I was so phobic I didn't go to the dentist for 39 years! This all changed last year when one of my dogs accidentally knocked out one of my front teeth, and I was left with a very noticeable gap. I felt I had no choice but to go to the dentist - but I also went to the doctor, and was given 10 mg of Valium and a couple of Stilnoct to get me through each appointment (still am, it's an ongoing process). I also took a friend along with me to (literally) hold my hand throughout, and make sure I didn't do anything too daft whilst under the influence. I've now had one filling replacement, an extraction, an impression and a denture fitted smile The drugs really do make a difference, as does having a sympathetic dentist.

My dentist is a private one (I'd got to know him through taking my Dad for his appointments there, which made it easier), so it's not cheap, but very much worth the money to be able to smile with confidence for the first time in years - not to mention being pain-free. Your DH is being very unfair - if you get sedation (you don't fall asleep with what I take, you just float about a foot off the ground) from your doctor, that's the 'extras' covered, and then you'd just be paying the dentist for the essential work, no?

I'm still not keen on going to the dentist, but right now one of my back teeth is playing up, and I think it needs to come out - so I've been to the doc and got myself some more pills, and am off to see the tooth man soon - the more times I go, the easier it gets - he has yet to hurt me at all, not even when doing the injection (am a needle-phobe too).

I'm very lucky in that both my DH and my Dad are very supportive of my issues with various medical procedures - your DH needs to find some empathy from somewhere - you are so not being a baby, a phobia is a real thing that you can't just decide not to have when it becomes inconvenient. Wishing you the best of luck - it really is possible to reduce your phobia, but only with help, understanding, and support from those close to you.

hailstoneslikegardenpeas Sat 30-Apr-16 13:26:54

Thank you all for replying again.

Thanks to a combination of counselling and cbt I did have a handle on it for a while- enough of a handle to be able to take my dc's to the dentist and be in the room when one of them needed a filling done. However thats all gone out of the window now and I am back to the start.

As for the referral to hospital, there is an 18 month wait for this sort of work in my area (not Surrey unfortunately). Usual story of too many people wanting what just isnt available in a reasonably large city.

I have been sedated for dental work before at the dentist- 6 years ago blush and a few times since for check ups. The usual score is beta blockers just to get in the chair, them a mix of oral/IV midazolam until I no longer have any awareness of where I am or whats going on. Apparantely the last time I was sedated I spent a whole hour asking over and over and over and over again for one of my dc.

There is absolutely no way I am having anyone near me when I am aware of what they are doing. No way whatsoever. No drills, no fingers, no needles. no instruments. I would rather suffer than have anyone come near me. And yes, I would almost certainely bite the dentists fingers if they went in my mouth.
The needle phobia goes beyond dentistry though- I generally need sedation/entonox for any procedure involving needles.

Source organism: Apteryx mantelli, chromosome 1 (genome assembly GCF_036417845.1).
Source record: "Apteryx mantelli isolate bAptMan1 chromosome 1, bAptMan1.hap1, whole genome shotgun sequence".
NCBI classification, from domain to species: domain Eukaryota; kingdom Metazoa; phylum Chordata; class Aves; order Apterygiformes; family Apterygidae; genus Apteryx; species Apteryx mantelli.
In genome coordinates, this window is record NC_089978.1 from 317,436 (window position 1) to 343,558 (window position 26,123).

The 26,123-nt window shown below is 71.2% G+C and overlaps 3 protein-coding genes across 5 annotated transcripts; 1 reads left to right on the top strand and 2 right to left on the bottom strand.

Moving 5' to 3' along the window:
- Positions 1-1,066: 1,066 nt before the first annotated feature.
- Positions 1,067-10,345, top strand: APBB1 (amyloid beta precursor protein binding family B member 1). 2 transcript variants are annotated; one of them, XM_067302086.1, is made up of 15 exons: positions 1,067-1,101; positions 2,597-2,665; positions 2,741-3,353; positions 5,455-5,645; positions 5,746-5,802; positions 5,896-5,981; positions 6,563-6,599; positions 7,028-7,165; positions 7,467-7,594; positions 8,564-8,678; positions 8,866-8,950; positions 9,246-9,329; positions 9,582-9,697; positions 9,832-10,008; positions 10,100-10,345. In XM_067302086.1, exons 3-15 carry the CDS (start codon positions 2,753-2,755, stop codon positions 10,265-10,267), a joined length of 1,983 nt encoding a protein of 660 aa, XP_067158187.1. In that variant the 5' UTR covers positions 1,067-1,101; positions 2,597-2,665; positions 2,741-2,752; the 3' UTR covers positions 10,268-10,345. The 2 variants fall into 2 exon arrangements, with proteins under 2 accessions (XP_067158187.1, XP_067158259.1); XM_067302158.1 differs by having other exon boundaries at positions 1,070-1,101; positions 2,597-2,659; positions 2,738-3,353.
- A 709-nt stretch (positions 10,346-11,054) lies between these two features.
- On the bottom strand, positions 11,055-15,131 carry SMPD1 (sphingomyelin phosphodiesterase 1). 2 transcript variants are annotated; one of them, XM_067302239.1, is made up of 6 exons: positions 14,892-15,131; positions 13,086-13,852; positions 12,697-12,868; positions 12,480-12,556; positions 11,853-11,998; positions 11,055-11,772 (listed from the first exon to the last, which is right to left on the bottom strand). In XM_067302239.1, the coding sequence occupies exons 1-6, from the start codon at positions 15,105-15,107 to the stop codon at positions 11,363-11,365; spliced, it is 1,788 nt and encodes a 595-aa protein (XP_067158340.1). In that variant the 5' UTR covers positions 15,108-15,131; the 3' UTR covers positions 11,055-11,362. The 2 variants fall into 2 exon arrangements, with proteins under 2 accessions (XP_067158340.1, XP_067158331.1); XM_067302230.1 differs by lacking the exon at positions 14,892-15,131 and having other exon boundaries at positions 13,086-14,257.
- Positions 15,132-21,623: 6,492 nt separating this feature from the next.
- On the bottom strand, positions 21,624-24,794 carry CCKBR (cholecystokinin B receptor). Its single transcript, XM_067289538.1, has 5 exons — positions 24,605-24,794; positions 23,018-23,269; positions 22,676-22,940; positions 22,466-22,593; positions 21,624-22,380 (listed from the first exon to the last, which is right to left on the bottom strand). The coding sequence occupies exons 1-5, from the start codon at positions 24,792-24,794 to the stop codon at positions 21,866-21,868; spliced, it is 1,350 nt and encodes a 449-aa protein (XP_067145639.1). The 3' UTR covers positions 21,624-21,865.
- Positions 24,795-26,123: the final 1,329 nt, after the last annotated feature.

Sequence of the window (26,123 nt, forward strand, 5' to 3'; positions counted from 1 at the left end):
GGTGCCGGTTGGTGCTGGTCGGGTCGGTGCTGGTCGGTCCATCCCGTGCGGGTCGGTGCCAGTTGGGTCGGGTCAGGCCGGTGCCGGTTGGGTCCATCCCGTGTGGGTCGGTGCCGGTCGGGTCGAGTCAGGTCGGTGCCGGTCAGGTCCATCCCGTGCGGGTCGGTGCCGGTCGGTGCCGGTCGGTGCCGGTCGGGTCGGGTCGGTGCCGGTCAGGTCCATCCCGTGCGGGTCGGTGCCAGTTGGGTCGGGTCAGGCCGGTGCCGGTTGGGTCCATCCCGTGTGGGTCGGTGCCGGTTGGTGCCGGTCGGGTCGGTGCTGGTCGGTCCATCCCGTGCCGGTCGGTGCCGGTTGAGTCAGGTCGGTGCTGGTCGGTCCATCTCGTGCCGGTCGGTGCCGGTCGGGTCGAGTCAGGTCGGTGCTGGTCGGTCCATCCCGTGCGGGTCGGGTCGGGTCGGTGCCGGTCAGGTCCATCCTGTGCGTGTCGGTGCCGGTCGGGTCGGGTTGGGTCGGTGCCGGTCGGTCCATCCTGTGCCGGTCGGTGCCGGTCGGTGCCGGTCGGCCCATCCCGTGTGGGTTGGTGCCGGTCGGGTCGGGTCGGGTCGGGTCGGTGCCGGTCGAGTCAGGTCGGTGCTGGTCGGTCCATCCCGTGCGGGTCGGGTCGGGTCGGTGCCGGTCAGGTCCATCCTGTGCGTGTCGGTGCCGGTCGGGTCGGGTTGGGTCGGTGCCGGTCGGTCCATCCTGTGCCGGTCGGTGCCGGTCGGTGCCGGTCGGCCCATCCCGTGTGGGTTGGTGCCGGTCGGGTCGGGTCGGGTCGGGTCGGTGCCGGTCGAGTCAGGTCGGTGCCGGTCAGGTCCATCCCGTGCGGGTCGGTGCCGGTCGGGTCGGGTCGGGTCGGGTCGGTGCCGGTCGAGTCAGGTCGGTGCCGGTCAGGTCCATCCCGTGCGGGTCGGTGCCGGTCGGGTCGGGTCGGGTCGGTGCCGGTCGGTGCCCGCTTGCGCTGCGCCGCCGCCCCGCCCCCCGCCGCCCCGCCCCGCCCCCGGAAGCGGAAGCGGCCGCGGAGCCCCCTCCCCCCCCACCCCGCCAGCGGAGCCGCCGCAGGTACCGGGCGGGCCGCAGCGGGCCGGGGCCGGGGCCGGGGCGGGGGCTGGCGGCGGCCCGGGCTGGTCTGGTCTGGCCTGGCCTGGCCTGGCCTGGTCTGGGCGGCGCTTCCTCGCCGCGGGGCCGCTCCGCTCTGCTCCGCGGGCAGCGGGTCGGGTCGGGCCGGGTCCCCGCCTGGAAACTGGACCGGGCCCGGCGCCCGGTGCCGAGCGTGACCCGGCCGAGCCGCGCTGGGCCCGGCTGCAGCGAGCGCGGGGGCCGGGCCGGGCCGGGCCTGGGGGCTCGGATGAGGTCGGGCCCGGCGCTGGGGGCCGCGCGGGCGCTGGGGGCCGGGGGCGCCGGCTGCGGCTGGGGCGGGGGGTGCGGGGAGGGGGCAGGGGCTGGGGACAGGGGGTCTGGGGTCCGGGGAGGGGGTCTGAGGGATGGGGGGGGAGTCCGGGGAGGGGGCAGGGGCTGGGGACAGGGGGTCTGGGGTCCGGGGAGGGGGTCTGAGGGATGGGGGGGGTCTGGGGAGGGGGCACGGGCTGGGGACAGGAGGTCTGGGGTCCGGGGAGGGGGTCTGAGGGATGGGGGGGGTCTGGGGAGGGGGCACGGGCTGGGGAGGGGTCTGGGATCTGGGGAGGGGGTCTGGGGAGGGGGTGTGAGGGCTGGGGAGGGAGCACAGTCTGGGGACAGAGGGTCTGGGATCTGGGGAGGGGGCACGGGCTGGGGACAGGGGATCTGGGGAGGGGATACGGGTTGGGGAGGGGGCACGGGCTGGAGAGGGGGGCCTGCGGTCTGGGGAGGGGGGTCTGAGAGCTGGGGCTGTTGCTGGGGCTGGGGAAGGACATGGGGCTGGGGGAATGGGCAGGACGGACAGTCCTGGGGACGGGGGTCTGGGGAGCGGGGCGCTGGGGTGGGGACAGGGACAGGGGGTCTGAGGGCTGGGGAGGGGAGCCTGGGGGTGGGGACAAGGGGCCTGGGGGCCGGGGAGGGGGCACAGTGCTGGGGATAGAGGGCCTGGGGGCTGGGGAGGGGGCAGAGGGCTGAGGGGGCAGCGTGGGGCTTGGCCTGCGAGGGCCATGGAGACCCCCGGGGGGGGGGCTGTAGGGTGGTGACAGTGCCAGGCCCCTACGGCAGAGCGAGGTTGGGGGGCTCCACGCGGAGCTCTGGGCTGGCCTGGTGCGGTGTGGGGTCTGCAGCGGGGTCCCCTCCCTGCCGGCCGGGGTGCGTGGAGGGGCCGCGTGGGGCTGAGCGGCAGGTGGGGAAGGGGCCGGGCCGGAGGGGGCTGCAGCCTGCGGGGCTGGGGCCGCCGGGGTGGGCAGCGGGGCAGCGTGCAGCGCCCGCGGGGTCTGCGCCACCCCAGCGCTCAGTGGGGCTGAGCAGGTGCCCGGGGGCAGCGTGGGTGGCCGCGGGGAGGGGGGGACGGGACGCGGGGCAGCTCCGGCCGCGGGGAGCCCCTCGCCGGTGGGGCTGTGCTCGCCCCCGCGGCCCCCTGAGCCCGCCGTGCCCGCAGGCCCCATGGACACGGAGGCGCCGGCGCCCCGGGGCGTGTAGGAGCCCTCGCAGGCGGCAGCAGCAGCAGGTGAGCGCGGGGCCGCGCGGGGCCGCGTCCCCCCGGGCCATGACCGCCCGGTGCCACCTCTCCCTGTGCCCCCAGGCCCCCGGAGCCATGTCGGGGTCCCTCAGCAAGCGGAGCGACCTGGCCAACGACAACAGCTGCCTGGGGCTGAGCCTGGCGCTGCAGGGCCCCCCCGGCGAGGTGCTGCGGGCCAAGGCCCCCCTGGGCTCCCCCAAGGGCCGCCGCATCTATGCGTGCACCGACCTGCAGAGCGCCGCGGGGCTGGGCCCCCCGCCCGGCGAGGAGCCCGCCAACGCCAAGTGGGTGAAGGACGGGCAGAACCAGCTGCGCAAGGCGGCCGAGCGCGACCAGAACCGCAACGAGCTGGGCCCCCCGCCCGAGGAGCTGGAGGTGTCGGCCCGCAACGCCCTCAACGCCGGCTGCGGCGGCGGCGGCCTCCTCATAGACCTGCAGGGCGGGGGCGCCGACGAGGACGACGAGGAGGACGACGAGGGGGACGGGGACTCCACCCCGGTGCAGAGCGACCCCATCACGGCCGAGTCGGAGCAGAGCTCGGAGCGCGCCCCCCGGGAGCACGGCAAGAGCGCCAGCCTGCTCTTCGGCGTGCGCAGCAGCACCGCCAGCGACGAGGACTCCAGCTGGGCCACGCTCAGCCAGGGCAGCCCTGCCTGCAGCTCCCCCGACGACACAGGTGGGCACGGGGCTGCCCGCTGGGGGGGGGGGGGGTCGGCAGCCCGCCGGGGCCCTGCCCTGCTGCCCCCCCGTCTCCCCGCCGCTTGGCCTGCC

The dentist I use is known in my area for treating dental phobic patients. And has a desensitisation programme. Which I have already booked myself onto when I can get a grip on myself long enough to sort the current issue out.

LittleCandle Sat 30-Apr-16 13:49:36

I have had several horrific experiences with the dentist, starting as a child. I have now found a wonderful dentist who is very kind and understanding. I had 12 years where I didn't go near a dentist, and finally had to when I developed an abscess. I had not long moved house and didn't know any dentists where I lived and none of them seemed to be taking NHS patients.

Long story short, I do manage to attend every 6 months, and every single time, I am sweaty, trembling, nauseated and am left utterly drained and wrung out afterwards. I try and schedule every appointment on my days off, as going to work afterwards is tough as I am so traumatised.

I wouldn't advise going for full extraction. I got a partial plate made for my bottom teeth after a botched removal of an infected tooth caused the same tooth on the other side to develop severe problems. Coupled with a space further back in my mouth, I agreed to a plate (as it was free). I found I could not tolerate it at all. I could barely speak with it in, I certainly couldn't eat with it and this alien intruder in my mouth was the only thing I could think of while wearing it. I eventually ditched it. You barely notice the gaps, as my ultra-wonky front teeth now have space and have gradually moved to a much straighter position and the gaps have shrunk.

I think your DH is being an utter wanker in his attitude. Tooth pain is horrendous, and made even worse when every visit to the dentist is torture on its own. People who have never suffered from this find it utterly inexplicable. I used to take the DC and often had to leave the room while they were being treated. DD2 had to have teeth out at the dental hospital for braces and one was quite tricky and she wanted to hold my hand (even at 15!). I held her hand, with my back turned to her and my other hand covering my mouth as I retched and retched! When the tooth was out, the dentist sat me down, gave me a sick bowl and put my head between my knees. DD2 was fine...

I hope everything goes well for you. I feel for you.

RedOnHerHedd Sat 30-Apr-16 14:11:41

If money isn't a problem, take the money out of the bank and get it done. You can deal with DH's twattishness after you've had the work done that you require.

I have a phobia of dentists and it's real. You can't just grow up and get over it.

It's your money too. Spend it on what you need. Fwiw, £500 isn't that expensive for what you're having done. Go and sort your teeth out. flowersflowersflowers